• It's an absolute blast to drive, those triple dual throat carburetors just freaking scream, it actually feels alive. Unlike to soulless crap that's sold today that's all larded up with electronics crap.
    • It's an absolute blast to drive, those triple dual throat carburetors just freaking scream, it actually feels alive. Unlike to soulless crap that's sold today that's all larded up with electronics crap.

      I have a younger sibling of that car. The 350Z convertible. It's also a blast to drive and doesn't appear to be weighed down with electronics.

      • The 350z is a great car, everyone is saying that it's destined to become a future classic, unlike the 370. The 350 has nice, clean, conservative lines as opposed to the tacky, gaudy 370. Nissan really started hitting the crack coccaine prety hard in their styling dept around 2009.

        I'm just hoping Nissan will get over their current styling fugue state and get back to something decent before they roll out the next Z car.
        • FWIW, Mazda went off the rails with the current MX5 styling too. I've had two MX5s (the pop up headlights one and the one after that) and they were both looked great. The high price and the fussy exterior steered me away from the MX5 this time around.

          My Z is bright orange, which was a significant factor in my choice. Convertible of course.

  • by Anonymous Coward on Saturday June 17, 2017 @12:05AM (#54637739)

    Their infotainment center is full of GPL code and Mazda is not in compliance: https://mzdopensource.wordpress.com/

    (Their infotainment contains a gstreamer, busybox, modified Linux kernel, and probably other GPL software.)

  • I mean, if you have to break the window of the car or jimmy the door open, and then physically insert a flash drive into the USB port on the dashboard, that's a pretty loose definition of "hack".

    If you were willing to go this far and risk burglary rap, might as well just drive off with the car and sell it to the chop shop rather than simply leaving a malware on the infotainment system.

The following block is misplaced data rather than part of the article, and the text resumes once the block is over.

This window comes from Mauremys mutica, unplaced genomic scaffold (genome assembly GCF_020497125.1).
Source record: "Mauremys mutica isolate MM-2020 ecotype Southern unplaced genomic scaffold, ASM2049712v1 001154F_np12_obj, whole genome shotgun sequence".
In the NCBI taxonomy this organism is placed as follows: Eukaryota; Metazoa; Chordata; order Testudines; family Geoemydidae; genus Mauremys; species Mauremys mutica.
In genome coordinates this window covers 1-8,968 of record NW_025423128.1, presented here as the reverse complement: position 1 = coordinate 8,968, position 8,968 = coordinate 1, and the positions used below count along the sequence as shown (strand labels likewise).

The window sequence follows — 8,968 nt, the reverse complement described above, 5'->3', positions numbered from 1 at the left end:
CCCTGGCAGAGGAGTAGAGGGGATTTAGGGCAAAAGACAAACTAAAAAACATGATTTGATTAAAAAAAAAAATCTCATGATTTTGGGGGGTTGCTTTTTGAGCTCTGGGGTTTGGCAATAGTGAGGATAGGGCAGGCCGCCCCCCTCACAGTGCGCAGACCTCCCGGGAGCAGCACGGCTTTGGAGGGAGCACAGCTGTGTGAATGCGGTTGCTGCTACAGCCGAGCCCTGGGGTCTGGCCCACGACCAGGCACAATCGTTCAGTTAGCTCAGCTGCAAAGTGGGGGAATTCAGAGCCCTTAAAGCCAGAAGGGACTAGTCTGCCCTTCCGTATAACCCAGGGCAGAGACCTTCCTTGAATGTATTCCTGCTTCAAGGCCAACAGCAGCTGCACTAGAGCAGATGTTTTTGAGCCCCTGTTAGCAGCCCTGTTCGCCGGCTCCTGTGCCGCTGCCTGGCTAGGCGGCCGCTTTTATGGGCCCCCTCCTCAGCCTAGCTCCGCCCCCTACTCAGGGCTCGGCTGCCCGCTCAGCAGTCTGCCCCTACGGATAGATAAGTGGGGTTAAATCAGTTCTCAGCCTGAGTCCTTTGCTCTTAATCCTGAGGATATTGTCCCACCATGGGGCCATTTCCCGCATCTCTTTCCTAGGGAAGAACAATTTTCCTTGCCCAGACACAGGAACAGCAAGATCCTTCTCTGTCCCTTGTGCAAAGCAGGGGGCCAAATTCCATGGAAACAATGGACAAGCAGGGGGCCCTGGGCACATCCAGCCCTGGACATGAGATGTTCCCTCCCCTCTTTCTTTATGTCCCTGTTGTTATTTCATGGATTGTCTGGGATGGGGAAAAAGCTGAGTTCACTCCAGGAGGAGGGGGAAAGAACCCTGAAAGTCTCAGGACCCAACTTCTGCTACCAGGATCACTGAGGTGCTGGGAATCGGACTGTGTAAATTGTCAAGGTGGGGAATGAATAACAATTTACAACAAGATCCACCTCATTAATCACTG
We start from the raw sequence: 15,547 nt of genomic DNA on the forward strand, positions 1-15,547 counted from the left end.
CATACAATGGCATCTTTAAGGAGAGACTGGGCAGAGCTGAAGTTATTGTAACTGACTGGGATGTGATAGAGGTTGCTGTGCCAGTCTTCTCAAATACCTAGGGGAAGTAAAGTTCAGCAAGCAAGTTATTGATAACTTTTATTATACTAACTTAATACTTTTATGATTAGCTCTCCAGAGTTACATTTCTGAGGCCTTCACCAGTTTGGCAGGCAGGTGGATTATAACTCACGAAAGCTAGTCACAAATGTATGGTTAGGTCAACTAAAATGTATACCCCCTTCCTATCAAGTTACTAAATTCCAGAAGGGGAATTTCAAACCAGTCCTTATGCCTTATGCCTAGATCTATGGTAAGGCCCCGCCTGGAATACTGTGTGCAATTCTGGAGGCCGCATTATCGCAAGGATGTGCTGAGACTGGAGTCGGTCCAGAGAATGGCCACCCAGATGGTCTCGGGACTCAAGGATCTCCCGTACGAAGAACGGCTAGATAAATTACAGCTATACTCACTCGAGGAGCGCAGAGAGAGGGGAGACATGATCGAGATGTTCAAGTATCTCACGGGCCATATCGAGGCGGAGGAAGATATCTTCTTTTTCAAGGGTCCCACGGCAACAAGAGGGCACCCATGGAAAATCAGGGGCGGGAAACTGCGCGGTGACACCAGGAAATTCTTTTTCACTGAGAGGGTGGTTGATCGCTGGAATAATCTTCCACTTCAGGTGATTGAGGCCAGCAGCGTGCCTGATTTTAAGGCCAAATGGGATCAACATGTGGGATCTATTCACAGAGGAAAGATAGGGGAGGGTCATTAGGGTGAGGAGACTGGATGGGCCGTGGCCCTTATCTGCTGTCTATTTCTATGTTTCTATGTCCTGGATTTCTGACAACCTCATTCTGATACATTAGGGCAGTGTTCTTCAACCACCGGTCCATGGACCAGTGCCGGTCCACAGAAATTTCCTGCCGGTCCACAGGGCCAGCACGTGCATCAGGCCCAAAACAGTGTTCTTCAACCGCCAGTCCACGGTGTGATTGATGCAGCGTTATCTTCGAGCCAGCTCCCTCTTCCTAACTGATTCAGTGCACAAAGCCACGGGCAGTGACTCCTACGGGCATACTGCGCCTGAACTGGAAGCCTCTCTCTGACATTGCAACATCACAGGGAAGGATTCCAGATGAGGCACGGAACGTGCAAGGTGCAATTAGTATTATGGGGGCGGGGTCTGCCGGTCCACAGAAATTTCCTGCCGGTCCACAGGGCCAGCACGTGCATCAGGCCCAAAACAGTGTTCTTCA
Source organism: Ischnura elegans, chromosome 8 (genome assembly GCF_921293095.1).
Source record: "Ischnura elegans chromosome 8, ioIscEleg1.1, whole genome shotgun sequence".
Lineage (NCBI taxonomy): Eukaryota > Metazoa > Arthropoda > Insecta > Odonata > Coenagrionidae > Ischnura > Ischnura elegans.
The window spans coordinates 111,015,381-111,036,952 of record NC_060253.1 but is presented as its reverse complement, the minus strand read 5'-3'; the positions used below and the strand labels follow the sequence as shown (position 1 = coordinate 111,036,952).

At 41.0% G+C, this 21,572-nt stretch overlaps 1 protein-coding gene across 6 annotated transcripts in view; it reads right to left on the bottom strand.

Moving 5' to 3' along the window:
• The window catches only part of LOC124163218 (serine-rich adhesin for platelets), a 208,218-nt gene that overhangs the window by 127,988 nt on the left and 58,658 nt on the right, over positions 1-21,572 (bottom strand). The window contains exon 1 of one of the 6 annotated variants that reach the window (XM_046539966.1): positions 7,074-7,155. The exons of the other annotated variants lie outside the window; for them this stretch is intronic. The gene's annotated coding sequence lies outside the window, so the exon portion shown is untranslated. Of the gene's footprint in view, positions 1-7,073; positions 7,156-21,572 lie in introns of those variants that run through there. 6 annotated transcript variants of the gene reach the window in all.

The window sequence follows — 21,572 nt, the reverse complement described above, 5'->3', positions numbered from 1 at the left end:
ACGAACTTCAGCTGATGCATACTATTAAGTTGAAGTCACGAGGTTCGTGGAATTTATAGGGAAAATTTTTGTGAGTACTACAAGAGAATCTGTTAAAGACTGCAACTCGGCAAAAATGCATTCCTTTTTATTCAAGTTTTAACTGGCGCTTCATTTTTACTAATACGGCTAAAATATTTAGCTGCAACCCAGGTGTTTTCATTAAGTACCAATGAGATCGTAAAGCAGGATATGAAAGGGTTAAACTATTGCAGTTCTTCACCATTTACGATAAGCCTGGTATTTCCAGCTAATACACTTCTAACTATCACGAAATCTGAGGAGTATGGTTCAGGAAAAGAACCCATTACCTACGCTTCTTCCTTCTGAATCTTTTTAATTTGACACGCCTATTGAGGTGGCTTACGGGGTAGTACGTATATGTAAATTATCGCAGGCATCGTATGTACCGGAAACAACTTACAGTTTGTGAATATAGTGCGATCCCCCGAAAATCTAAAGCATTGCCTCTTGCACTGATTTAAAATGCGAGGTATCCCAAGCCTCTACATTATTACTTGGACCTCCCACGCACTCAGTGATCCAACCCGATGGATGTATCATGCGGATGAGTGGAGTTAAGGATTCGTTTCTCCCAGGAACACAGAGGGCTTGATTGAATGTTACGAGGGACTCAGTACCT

• by Calydor ( 739835 )

      If you can use this to turn off tracking systems like OnStar, it's actually a pretty big deal. There was some disagreement of whether you could break out of the infotainment system to the rest of the car's systems.

      And surveillance. Imagine if you didn't have to plant a microphone somewhere in the car, but could actually install a recording app in the car's own systems.

    • If I break into a car, I can:

        - possibly attack it via USB; limited ability to hack, on limited car makes and models

        - plug a laptop into the car's OBD port and have complete, total access to the entire car, on every car on the planet

      Why would I be concerned about USB, when you can reprogram all of the car's computers via OBD?

      • OBD access doesn't afford access to the entire car, at least in almost all cases. It provides access to the ODB CAN Controller, and sometimes [wikipedia.org] but not always more of the system. The fact that you believe you automagically have access to the entire car tells me you really can't do what you claim.
        • The manufacturers I'm familiar with allow firmware updates over OBD2. So if you can't get access to something with stock firmware, flash a new version that does allow it.

          (Assuming that there is connectivity in the first place; if e.g. the entertainment system only connects to 12V and ground, there won't be a remote hack).

          • Initially you claimed on every car on the planet, but now you are limiting the field quite narrowly aren't you? You would have to have the source and capabilities to build a modified firmware as well, narrowing the field to almost zero. Suddenly your claim that you can plug a laptop into the car's OBD port and have complete, total access to the entire car, on every car on the planet is quite absurd indeed, isn't it?
            • This is a geek site. I didn't think I needed to add the disclaimer "with the right kind of knowledge".

              You need the right kind of knowledge to do anything with the USB port as well. Just sticking in a USB stick with "ABBA's Greatest Hits" on it won't work. (Well, maybe in a Volvo.....)

    • Well, you could just use your key. No need to break windows or jimmy locks. Guessing you don't know what the term "hack" means.
  • ... as if you need to have physical access to the inside of a car in order to change its firmware, that's a much more intrusive vector than just cutting the brake lines.

    People stop claiming that normal intended features are security critical bugs. Locking people out of the computers they bought is not fixing anything. In fact with routers, blocking OpenWRT usually means that your users won't be able to make their system more secure.

  • Works on Focus, C-Max and Escape
    http://ford.xtlt.ru/FoCCCus/ [ford.xtlt.ru]
    http://www.focusst.org/forum/f... [focusst.org]
  • I must have poor google-fu or something. I've searched Google and Reddit off and on but haven't found anything useful (searched my infotainment unit model number, browsed forums and posts, searched for "tweaks" and "hacking" but didn't find anything useful).

    I have a 2014 Corolla with a non-GPS, non-streaming-app, touchscreen infotainment system.

  • That's all I want to know. Because a Porsche 911 definitely can... [youtu.be]
  • by Dishevel ( 1105119 ) on Saturday June 17, 2017 @02:22PM (#54639483)
    Need to protect people from replacing shitt GPS Navigators with Google Maps.